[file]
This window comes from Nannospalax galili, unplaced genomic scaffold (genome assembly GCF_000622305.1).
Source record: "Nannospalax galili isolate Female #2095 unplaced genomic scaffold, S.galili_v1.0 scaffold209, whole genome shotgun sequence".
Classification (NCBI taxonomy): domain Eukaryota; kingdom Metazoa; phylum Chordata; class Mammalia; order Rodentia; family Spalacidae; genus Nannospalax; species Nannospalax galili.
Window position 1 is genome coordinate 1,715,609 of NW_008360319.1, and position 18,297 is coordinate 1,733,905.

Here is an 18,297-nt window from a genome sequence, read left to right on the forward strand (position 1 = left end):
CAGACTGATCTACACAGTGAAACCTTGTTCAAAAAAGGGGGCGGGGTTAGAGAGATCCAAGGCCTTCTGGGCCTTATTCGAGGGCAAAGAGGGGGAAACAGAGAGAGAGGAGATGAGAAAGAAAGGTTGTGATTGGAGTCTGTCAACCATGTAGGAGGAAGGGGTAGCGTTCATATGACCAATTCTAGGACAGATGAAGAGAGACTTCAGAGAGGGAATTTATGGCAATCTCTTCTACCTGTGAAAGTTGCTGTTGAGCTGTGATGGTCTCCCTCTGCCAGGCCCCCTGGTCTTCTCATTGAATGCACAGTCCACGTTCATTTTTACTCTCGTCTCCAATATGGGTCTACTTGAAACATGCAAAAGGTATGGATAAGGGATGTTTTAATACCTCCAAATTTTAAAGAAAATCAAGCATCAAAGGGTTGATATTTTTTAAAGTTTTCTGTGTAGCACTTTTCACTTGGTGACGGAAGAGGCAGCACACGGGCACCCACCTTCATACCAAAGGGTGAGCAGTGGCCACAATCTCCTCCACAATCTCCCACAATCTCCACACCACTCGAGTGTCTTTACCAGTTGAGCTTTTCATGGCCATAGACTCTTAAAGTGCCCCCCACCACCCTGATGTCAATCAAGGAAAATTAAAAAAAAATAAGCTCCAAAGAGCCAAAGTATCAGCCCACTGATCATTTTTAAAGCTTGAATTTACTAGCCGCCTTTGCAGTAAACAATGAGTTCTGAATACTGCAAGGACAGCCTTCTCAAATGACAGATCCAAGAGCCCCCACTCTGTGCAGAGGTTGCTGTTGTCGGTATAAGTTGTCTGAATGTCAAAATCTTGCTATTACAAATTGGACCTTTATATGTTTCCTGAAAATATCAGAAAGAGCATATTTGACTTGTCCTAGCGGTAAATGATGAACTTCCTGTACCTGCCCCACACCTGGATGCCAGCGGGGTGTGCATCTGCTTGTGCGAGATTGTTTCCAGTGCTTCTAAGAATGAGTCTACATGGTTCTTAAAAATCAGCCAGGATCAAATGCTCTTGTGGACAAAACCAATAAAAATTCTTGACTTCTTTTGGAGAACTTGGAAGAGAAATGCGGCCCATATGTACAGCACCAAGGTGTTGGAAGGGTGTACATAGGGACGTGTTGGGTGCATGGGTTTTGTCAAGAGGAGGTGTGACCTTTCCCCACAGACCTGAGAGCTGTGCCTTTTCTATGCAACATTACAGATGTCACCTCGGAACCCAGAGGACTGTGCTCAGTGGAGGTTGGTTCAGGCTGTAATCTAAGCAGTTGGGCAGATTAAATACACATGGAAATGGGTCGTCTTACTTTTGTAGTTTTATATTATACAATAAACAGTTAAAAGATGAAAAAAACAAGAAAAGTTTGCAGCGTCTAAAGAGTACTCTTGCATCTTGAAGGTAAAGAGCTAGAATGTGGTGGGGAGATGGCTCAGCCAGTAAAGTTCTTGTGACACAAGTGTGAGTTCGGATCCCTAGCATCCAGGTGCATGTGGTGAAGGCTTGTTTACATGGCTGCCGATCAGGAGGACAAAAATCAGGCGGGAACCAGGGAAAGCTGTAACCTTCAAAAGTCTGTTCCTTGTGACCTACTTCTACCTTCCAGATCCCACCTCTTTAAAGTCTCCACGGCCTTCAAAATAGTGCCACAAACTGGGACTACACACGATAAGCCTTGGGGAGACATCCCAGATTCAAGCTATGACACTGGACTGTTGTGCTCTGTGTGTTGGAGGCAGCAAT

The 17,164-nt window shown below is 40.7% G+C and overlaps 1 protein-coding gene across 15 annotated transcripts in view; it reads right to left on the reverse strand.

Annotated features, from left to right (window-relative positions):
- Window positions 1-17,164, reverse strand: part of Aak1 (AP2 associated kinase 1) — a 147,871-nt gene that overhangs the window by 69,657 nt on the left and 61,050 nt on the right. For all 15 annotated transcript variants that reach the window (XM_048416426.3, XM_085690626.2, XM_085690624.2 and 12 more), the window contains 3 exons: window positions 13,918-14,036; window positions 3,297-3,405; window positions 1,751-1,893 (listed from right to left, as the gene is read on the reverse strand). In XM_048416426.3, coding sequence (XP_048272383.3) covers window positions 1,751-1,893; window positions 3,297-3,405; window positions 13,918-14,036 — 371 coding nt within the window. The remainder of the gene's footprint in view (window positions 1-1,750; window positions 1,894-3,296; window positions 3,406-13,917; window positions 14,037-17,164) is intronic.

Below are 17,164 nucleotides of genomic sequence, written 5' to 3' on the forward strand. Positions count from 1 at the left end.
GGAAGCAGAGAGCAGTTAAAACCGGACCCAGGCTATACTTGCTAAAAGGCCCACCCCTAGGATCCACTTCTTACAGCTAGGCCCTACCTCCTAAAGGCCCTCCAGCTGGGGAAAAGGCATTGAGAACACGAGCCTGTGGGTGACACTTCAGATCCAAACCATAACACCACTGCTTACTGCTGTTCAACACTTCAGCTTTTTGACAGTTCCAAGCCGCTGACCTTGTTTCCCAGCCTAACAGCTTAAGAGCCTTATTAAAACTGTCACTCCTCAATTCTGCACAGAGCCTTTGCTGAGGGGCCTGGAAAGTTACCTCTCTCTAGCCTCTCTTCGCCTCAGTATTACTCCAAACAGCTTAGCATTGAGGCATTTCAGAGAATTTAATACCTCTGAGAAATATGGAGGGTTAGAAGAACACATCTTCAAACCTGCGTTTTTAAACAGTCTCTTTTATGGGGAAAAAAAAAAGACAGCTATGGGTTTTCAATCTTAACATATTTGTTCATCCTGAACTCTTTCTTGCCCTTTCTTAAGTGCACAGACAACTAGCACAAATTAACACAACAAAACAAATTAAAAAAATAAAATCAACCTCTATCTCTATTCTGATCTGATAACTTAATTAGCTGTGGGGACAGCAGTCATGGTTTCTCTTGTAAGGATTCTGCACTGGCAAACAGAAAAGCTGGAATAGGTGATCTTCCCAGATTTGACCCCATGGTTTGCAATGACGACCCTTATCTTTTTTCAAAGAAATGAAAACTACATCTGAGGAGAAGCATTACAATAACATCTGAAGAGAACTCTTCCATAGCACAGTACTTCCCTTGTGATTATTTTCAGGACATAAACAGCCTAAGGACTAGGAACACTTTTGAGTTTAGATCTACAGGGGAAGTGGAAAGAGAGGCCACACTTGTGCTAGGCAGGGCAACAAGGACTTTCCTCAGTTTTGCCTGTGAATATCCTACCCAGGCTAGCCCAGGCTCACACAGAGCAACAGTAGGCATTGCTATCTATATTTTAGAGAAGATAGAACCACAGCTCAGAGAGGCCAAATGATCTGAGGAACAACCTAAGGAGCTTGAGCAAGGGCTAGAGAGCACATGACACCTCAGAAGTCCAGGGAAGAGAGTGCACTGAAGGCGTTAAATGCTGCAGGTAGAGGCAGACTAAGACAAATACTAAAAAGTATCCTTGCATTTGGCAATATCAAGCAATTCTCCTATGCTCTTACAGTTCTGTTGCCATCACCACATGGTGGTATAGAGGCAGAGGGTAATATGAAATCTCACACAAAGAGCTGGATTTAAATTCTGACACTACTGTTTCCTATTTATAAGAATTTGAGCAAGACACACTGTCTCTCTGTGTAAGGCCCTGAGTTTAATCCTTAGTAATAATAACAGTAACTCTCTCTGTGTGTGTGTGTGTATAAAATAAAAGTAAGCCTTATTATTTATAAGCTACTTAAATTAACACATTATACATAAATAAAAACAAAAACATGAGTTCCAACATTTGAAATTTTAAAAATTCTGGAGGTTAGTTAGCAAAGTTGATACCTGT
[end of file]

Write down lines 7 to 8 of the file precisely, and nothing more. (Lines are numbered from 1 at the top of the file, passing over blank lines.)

The 17,164-nt window shown below is 40.7% G+C and overlaps 1 protein-coding gene across 15 annotated transcripts in view; it reads right to left on the reverse strand.

Annotated features, from left to right (window-relative positions):